If you are a city person and a traveller, you probably already have more than a few of the world’s capitals ticked off. There’s just as much to discover in cities that often aren’t under the spotlight. Here’s our list of our top alternative cities.
Thessaloniki – Greece
A fusion of traditional and modern architecture, Thessaloniki sits high on our list of top alternative cities. It has a vibrant cafe, bar and nightlife scene and hosts its own international film festival. There is something for all visitors to sink their teeth into in Thessaloniki. From Byzantine and Ottoman architecture to the Folk and Ethnographic Museum, traditional tavernas or the port and nearby beaches. Famously avant-guard through the centuries, trace the civilizations and people that have left their mark on this great city as you explore the streets for yourself.
Arequipa – Peru
The white city, many of Arequipa’s baroque buildings carved from local white ‘sillar’ rock. Arequipa is a tenth of the size of sprawling Lima and dwarfed by the sheer number of visitors to Cusco making their way to Machu Picchu. If anything, Arequipa is the perfect tonic to the difficult altitude travellers have to overcome in Cusco. It is easier to manage a slice of Peruvian city life than the capital, Lima. Arequipa, much like the rest of Peru has fantastic artisan markets tucked in arcades lining the city’s squares.
Whilst you have to head to Cusco to trek the Inca trail, the nearby Colca Canyon offers fantastic hiking and wildlife spotting opportunities. It is famously, one of the best places on the continent for close-range sightings of Andean Condors. If you are more interested in the city scene, Arequipa has great cafe and bar culture and with ‘El Misti’ and two other volcanoes guarding the city, the scenery from within the city centre is just as good as that of the nearby Colca Canyon.
Kotor – Montenegro
Another of the world’s alternative cities is Kotor. A picturesque, fortified medieval town, complete with a maze of narrow cobbled streets and traditional mediterranean, shuttered stone buildings. The tranquil waters of the sheltered bay is actually a submerged river canyon. Hike up the mountains along Venetian city walls for views over the terracotta tiled roofs at sunset and watch the boats make their way in and out of the marina. Dine on fresh seafood at one of the many cafe-strewn squares. Make the trip to ‘Our Lady of the Rocks,’ a manmade island in the middle of the bay. If you believe in legends, here sailors saw the Virgin Mary perched on a rock.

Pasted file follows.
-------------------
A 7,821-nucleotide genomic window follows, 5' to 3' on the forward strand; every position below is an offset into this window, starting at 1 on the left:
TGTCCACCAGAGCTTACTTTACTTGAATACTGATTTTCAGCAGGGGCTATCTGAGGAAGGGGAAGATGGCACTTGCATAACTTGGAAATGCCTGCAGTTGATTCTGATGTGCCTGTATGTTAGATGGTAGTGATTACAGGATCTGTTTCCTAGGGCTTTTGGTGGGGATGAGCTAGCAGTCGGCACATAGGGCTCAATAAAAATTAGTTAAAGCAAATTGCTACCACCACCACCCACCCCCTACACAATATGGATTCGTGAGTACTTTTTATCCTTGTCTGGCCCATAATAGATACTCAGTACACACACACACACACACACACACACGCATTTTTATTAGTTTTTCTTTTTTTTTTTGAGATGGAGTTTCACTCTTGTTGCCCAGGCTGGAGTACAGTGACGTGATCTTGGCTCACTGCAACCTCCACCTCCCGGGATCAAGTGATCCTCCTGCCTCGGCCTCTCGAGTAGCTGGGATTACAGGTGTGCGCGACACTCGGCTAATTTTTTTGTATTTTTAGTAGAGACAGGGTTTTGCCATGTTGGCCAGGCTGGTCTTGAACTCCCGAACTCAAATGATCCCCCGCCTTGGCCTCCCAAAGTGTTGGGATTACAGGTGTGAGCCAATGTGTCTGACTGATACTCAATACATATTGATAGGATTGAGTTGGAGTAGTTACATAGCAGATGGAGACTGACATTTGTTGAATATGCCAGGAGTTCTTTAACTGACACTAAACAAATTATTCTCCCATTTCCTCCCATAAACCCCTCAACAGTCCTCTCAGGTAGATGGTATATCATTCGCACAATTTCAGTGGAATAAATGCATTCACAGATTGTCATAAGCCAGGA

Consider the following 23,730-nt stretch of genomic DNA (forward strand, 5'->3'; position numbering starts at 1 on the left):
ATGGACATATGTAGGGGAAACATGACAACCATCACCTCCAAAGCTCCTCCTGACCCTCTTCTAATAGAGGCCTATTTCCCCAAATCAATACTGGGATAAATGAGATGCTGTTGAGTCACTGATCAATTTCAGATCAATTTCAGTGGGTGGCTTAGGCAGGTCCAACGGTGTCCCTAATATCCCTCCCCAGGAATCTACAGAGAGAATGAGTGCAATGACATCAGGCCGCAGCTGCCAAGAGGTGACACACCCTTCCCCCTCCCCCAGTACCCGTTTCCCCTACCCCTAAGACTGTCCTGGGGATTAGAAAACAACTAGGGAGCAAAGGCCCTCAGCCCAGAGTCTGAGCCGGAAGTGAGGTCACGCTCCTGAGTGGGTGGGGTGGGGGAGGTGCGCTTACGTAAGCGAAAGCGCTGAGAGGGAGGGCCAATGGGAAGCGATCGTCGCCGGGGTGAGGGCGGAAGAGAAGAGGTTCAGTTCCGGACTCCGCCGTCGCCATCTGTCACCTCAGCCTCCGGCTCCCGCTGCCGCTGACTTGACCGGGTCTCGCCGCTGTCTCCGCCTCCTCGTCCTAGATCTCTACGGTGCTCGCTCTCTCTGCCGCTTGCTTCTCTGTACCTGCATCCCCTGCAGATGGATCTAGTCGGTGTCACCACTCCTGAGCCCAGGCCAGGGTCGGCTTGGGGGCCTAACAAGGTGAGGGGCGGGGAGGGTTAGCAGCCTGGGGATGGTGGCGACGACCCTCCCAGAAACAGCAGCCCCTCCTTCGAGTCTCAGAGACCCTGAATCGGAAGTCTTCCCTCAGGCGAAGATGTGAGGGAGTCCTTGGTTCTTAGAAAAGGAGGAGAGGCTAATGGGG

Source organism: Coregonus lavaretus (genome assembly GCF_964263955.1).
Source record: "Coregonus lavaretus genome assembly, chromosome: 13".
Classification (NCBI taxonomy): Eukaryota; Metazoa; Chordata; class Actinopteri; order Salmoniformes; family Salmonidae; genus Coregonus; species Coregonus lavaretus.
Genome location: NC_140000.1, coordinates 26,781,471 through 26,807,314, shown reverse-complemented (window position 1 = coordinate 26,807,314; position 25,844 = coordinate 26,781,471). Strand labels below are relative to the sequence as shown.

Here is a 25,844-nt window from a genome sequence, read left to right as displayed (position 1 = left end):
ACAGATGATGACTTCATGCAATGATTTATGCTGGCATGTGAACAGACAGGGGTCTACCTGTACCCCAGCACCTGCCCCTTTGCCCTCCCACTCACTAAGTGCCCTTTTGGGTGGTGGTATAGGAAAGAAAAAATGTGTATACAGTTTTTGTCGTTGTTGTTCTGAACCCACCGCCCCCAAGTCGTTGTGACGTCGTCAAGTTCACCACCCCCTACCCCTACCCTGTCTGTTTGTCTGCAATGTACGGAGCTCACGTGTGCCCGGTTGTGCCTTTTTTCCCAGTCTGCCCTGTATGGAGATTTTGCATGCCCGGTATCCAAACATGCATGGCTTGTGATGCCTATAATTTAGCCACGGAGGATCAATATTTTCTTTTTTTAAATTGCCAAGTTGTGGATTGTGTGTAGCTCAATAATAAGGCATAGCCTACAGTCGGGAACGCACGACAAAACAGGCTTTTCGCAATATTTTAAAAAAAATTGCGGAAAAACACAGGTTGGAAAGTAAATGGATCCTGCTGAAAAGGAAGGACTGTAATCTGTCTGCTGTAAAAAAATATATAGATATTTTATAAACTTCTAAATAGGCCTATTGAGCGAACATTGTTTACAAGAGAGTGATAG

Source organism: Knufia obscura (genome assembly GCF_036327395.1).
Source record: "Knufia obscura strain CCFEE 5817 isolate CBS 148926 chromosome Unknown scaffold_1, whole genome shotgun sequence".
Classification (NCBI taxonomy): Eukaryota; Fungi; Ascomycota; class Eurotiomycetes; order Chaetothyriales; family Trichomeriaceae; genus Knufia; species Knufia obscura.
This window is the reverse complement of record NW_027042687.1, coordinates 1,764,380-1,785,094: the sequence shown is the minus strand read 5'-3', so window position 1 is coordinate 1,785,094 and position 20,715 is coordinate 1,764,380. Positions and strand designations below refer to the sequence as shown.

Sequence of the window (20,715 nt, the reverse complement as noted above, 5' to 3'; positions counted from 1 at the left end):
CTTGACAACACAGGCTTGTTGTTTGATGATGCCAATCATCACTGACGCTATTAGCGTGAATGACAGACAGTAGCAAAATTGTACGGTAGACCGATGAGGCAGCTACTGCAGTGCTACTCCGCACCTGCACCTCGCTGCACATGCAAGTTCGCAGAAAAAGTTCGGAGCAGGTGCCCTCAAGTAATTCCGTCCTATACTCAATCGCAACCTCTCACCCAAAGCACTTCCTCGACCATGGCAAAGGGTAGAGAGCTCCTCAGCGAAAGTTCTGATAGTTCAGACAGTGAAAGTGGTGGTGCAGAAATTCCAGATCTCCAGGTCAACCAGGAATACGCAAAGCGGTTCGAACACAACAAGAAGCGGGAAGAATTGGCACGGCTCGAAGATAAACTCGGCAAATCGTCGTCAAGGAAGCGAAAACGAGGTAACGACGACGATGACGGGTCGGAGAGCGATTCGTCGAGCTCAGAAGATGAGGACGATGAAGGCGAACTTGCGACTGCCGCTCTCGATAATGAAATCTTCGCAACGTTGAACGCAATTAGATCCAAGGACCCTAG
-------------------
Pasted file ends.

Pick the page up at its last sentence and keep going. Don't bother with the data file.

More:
Jaisalmer – India
One of Rajasthan’s biggest tourist destinations the fort of Jaisalmer appears to be an enormous sandcastle rising out of the desert. It is a breath-taking sight. A gateway to the Thar desert and starting point for camel safaris over the desert dunes, Jaisalmer was once on the camel-train trade route. It’s impossible not to fall for the enchanting feel of this city.
Antigua – Guatemala
Antigua has the best cultural offerings without any of the fuss of being the capital. It’s a lot safer and more tourist-friendly than its capital Guatemala City. Until 1773, when an earthquake destroyed much of the city, it was a thriving colonial capital. Visitors are welcomed by quaint cobbled streets and colourful rustic spanish colonial buildings hanging with bougainvillea. Wander the streets and see the innumerate, intricately stone-carved churches in various states of disrepair. The churches tell the story of Antigua’s past. Volcanoes reach into clear blue skies with clouds crowning their peaks.
Cali – Colombia
The salsa capital of Colombia, Cali is by no means as pretty. It is as colonially interesting as the rest of Colombia’s cities and it has a proud and rich Afro-Colombia heritage. It deserves to be on the list of alternative cities. Whilst it can’t compete with the beauty of the colonial Cartagena or sprawling, scenic and gritty Medellin, this unassuming city with it’s Parque de los Poetas, an open square where men sit at typewriters, and its vibrant night-long salsa scene is well worth experiencing for yourself. Cali has a cultural heartbeat that other Colombia cities struggle to outshine.
Oaxaca City – Mexico
Colourful, dynamic, Oaxaca City is a mecca for foodies and art enthusiasts alike. The sun beats down fiercely on Oaxaca slowing the pace of life there to a gentle ebb and flow. Don’t be mislead by the relaxed atmosphere. There’s so much to see in Oaxaca. Taste a cup of Oaxacan spiced hot chocolate in one of the shady squares, amble around the artesan markets, then head over to the textile museum stopping at any of the many shops and galleries that tempt you along the way. Oaxaca state is the main producer of mezcal. The city centre has plenty of bars where you can sample the best locally distilled agave. And don’t forget to try grasshopper at Benito Juarez market!
Galle – Sri Lanka
Bohemian Galle welcomes those travelling along the Southern Sri Lankan circuit offering a change in pace after the sleepy fishing villages that follow Yala National park in the loop back to the capital. The last on our list of alternative cities, a walk along the old Dutch Fort views over the cerulean Indian Ocean in one direction and the city’s crumbling rooftops in the other. Galle has craft, antique and jewelry shops aplenty and cosmopolitan cuisine if you have had enough of curry. You will be tempted to extend your stay.